[This is a re-post of my The Last Five Years review from the 2014 Toronto International Film Festival. The movie is available in select theaters and VOD starting today.]
Finding a new way to tell a love story is tough. Relationships are what hold us together, and the wide range of emotions felt throughout them—passion, attraction, anger, jealousy—are what remind us that we are indeed human. Director Richard LaGravenese’s feature film adaption of the stage musical The Last Five Years attempts to tell this kind of universal story in a unique fashion, tracking the life of a relationship between a man and a woman from beginning to end simultaneously. We begin at the end from the woman’s point of view, and then trade off every other scene with the man’s point of view, which starts at the beginning of the relationship. On top of that, the whole thing is a full-on, honest-to-goodness musical. While the catchy songs and a fantastic performance from Anna Kendrick make the film enjoyable, some odd directorial choices and an unfortunate miscasting of the male half of the duo prevent the adaptation from ever fully coming together.
When I say The Last Five Years is a musical, I mean it is a musical. There’s very little dialogue in the film, and it opens with a tremendous, somber solo number from Kendrick, who plays Cathy Hyatt. As the film begins, Cathy is coming to terms with the fact that her five-year relationship with her husband Jamie (Jeremy Jordan), a successful author, is completely and entirely over. It’s an incredible number that really shows off Kendrick’s range, and LaGravenese shoots the whole thing pretty statically, letting Kendrick’s performance take center stage. We then cut to an upbeat, colorful number called “Shiksa Goddess” that’s sung from Jamie’s point of view, and it takes place five years earlier, during the first highly charged sexual encounter between Cathy and Jamie.
When the two first meet, Cathy is an aspiring performer and Jamie is an aspiring author. However, Jamie’s first book soon finds massive success (his agent refers to him as “a young Jonathan Franzen”), and as he becomes more and more popular within the New York book scene, Cathy still struggles to break through, spending her summers doing regional theater in Ohio.
The film continues to switch back and forth as Cathy’s storyline moves backwards and Jamie’s moves forwards, showing us the ups and downs of their relationship along the way. It’s a fantastic idea and it comes straight from the stage musical, but LaGravenese doesn’t entirely succeed in cluing the audience into what’s exactly going on. The timeline becomes confusing in the execution, and I found myself wondering which part of the relationship we were watching more than once. While LaGravenese attempts to set the two timelines apart with subtle aesthetic differences, it becomes increasingly muddled as the two approach their meeting point in the middle.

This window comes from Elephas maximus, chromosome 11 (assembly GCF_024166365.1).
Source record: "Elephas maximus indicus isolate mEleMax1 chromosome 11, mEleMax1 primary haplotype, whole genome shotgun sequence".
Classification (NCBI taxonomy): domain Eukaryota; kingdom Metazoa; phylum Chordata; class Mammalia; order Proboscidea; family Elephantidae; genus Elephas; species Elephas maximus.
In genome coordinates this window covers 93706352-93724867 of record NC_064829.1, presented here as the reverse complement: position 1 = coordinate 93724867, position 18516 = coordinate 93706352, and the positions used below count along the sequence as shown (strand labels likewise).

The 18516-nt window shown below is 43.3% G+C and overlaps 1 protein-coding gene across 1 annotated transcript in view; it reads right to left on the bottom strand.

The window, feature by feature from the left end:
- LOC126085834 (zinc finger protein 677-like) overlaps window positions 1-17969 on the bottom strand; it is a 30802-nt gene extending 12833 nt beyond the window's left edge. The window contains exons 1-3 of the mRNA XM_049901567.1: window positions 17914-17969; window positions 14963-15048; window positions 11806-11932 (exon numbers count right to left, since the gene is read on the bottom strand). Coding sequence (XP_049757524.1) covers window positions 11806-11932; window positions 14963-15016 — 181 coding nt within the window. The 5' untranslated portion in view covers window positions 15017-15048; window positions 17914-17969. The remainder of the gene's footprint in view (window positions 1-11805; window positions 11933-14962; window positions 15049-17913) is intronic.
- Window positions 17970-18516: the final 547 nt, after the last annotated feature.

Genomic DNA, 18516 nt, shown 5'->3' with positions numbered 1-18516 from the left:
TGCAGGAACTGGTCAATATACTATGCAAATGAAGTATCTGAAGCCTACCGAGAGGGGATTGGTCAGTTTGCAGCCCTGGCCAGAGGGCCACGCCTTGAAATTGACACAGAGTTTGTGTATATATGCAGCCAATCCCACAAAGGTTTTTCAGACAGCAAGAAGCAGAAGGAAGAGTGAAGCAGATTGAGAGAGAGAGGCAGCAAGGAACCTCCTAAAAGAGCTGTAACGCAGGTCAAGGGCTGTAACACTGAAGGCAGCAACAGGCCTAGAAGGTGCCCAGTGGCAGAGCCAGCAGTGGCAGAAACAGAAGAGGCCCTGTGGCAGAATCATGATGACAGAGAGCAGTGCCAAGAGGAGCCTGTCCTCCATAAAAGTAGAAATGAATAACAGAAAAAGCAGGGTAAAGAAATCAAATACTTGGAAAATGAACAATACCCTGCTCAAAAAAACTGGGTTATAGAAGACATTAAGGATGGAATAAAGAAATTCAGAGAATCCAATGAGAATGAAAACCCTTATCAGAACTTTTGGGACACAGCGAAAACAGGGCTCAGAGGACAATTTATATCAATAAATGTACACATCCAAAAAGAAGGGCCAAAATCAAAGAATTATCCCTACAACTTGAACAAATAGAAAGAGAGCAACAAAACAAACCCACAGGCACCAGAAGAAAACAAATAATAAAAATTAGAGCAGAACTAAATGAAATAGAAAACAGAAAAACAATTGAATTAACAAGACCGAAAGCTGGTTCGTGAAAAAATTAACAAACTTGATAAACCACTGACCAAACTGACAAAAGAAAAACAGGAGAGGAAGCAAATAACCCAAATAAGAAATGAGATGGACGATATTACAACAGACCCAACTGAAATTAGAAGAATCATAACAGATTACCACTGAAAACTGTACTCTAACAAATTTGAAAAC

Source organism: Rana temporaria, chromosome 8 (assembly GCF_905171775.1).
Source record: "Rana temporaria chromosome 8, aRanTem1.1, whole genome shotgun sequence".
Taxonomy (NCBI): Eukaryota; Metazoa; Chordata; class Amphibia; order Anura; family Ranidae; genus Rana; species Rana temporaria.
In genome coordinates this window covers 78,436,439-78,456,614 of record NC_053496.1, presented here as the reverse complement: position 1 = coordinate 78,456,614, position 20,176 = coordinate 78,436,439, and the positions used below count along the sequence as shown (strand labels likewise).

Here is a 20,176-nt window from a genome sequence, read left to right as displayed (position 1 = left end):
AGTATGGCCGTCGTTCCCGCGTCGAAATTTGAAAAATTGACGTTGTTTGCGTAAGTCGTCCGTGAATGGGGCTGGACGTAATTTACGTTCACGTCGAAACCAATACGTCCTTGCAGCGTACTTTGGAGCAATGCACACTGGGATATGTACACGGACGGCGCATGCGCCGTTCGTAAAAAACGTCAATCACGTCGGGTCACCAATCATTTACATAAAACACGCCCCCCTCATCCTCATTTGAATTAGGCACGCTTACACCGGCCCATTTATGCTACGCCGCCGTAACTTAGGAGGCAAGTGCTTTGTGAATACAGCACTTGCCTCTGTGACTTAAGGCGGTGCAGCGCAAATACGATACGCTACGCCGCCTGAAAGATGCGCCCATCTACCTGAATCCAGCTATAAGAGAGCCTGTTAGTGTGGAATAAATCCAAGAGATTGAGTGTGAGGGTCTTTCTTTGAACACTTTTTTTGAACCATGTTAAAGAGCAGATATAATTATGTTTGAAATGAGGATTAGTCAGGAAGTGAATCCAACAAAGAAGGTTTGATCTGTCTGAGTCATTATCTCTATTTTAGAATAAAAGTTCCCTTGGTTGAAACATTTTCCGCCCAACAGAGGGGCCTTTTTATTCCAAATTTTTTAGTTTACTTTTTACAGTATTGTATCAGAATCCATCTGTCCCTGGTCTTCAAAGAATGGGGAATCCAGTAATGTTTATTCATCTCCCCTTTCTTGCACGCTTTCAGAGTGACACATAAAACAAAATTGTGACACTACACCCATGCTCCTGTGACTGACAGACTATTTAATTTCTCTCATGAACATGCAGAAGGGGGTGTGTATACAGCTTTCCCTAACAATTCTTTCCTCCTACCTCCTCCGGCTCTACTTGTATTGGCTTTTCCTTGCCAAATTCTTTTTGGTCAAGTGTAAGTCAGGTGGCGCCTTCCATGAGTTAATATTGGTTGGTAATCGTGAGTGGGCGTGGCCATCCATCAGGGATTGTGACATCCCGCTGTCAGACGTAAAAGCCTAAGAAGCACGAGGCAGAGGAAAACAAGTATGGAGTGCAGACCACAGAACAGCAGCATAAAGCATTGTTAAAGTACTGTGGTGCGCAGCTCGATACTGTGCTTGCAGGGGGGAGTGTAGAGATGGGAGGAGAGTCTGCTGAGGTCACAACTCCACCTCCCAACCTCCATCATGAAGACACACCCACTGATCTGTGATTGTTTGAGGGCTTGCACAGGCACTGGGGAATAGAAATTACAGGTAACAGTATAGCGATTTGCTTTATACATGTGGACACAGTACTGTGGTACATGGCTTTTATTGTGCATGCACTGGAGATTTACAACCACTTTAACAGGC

Even if the structure is a tad confusing, Kendrick’s performance is dynamite. She absolutely shines here, bringing depth to the character of Cathy with an outstanding mix of humor and heart. She can nail the funny scenes just as easily as the dramatic, emotional beats, and the subject matter gives Kendrick plenty of opportunity to show off her superb dramatic chops. Moreover, the Cathy-centric musical number “A Summer in Ohio” is a show stopping set piece in the middle of the film that is performed to delightful perfection.
Unfortunately, the same cannot be said for Jordan’s portrayal of Jamie. The character is instantly off-putting, and while he eventually turns into a bit of a dirt bag, we’re initially supposed to buy into the fact that Cathy really falls for this guy. He feels slimy instead of charming, pretentious instead of intelligent, and we’re left wondering what in the world Cathy sees in him. The role was miscast, and as a result, the romance aspect of the film—which is kind of integral to, you know, a love story—ends up falling quite flat.
Also working against the central relationship is the fact that we skip over the meet cute entirely. Our introduction to their relationship comes at a point where Cathy and Jamie are already crazy for each other, and so the audience is given no foundation on which to build the emotional arc of the rest of the film. Again, it also doesn’t help that Jamie comes off as smarmy from the onset.
LaGravenese also makes some odd choices behind the camera, opting to shoot much of the film handheld. That’s fine for an intimate musical like Once, but the music behind The Last Five Years is sweeping at times, making some numbers incongruous in terms of audio versus visuals. The being said, the sound mix work on the film is excellent. It’s clear that the picture was shot on a very limited budget, but the quality with which the live vocal performances are captured is incredibly high, allowing Kendrick and Jordan to take improvisational beats in the middle of their numbers. Refreshingly, the musical tracks of the movie don’t feel like they were all recorded months before production in a recording booth in Los Angeles.
While a case of miscasting and some distracting directorial choices keep The Last Five Years from becoming emotionally affecting or wholly engrossing, the strength of the songs themselves and Kendrick’s remarkable lead performance still make the film an enjoyable experience. It’s certainly disappointing considering how successful this movie could have been, and one imagines with a different male lead and some tweaks to the visual representation this might have been a strongly emotional experience. Alas, we’ll just have to settle for a so-so movie with a great Anna Kendrick performance and some catchy tunes, which is not an altogether terrible compromise.